One of the protesters who guarded a checkpoint said the inspection was needed to prevent undercover officers from infiltrating their ranks.

“As long as those who want to come in are not carrying any guns or batons, they are all free to visit,” he said.

Ingredients for petrol bombs at PolyU. Photo: Kathleen Magramo

A 15-year-old secondary student who only wanted to be called Nicole, said she had been a frontline protester since August to help put out smoking tear gas canisters and throw bricks. But on Tuesday, she helped make about eight petrol bombs at CUHK for the first time.

“We used some [mixture of] naphtha and motor oil, pouring this into a glass bottle till it was nearly full, and then inserting a large piece of gauze.

“When we made these [petrol bombs] of course we wanted to use them. But it’s a [defensive] tactic now so if police don’t come in we won’t be using them,” she said.

How a Hong Kong university morphed into a base for protesters

Another 15-year-old secondary school student, who had been at CUHK since Monday, said it was “easy” to make petrol bombs as there were formulas to follow, and most raw materials including motor oil were either brought in by other protesters or donated by people from outside.

The number of petrol bombs seen on Friday at CUHK was significantly fewer, and protesters were placing cling wrap around those that remained to avoid contents from vaporising.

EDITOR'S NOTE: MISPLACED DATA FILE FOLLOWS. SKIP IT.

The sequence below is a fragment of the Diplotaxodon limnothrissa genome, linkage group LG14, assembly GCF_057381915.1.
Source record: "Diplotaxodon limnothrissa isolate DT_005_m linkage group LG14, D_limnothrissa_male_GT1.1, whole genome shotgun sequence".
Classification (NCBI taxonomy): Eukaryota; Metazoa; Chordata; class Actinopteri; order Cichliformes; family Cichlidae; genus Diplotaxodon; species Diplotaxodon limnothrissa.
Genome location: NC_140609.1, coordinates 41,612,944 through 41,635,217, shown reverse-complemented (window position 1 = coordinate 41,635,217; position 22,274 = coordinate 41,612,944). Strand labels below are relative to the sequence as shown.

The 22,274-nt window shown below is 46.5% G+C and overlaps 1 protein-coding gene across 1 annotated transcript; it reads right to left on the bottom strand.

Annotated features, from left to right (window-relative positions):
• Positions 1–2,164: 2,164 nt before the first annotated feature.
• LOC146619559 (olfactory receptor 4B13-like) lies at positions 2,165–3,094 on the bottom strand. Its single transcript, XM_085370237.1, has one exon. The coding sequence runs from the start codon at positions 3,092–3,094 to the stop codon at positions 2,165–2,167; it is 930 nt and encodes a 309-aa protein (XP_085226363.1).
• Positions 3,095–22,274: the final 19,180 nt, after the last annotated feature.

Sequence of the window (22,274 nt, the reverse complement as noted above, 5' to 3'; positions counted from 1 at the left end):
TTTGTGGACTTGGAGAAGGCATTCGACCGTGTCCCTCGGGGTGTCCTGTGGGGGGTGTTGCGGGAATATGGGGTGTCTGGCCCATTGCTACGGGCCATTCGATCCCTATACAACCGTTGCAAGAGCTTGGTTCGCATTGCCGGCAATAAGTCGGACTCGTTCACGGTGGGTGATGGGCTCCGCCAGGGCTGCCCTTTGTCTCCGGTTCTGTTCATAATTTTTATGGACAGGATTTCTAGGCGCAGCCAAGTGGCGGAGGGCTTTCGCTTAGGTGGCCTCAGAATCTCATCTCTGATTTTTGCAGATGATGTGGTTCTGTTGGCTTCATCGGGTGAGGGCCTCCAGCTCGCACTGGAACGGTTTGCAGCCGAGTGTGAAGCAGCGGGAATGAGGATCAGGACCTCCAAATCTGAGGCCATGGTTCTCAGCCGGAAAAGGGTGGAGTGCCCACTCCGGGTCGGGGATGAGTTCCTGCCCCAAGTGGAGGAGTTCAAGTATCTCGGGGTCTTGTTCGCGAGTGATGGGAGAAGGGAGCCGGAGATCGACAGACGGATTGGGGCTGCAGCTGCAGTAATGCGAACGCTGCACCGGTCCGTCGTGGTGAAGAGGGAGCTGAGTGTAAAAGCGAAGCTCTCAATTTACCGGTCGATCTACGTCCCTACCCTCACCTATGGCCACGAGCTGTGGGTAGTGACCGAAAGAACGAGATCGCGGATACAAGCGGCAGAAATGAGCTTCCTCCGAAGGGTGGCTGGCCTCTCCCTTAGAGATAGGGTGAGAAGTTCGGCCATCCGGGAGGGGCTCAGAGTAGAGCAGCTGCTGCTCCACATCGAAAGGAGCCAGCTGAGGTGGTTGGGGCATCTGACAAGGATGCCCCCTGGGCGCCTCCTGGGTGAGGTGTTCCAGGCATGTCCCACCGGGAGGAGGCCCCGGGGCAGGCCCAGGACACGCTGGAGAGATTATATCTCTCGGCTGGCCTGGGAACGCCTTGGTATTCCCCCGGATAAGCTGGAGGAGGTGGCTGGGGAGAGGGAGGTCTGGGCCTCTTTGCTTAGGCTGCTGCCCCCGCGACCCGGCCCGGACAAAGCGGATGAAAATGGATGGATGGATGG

Nails for roadblocks being made at PolyU. Photo: Kathleen Magramo

Similar scenes also played out at PolyU, where protesters told the Post there were hundreds of petrol bombs on campus and a security checkpoint set up at an entrance. At one of the footbridges along the campus, a group of students were seen on Friday making nail traps to be placed on the roads below to puncture car tyres.

“I’m not sure where we got these from, maybe someone took it from the construction or engineering faculty. We’re just making more because we’re bored and police aren’t around,” one of them said.

Another PolyU student, surnamed Tsang, 21, was stuffing a torn-up cloth into a glass bottle filled with vegetable oil and lighter fluid.

But she denied university campuses have turned into what police described as “weapons factories”.

“Making petrol bombs is our basic way to defend ourselves. We cannot just sit around empty-handed while police are storming campuses without warrants and throwing tear gas,” Tsang said, referring to the fiery clashes at CUHK.

“I’m not brave enough to light and hurl petrol bombs at police,” Tsang said. “But I do help to make them.” She added that she learned this while watching others at PolyU.

“I can’t deny the fact that I am afraid of being arrested when I’m on the front line, or if I get caught making petrol bombs. But when you’re with others who are also being tear-gassed, you become one with them and push through.”

Additional reporting by Karen Zhang

This article appeared in the South China Morning Post print edition as: inside the campus ‘weapons factories’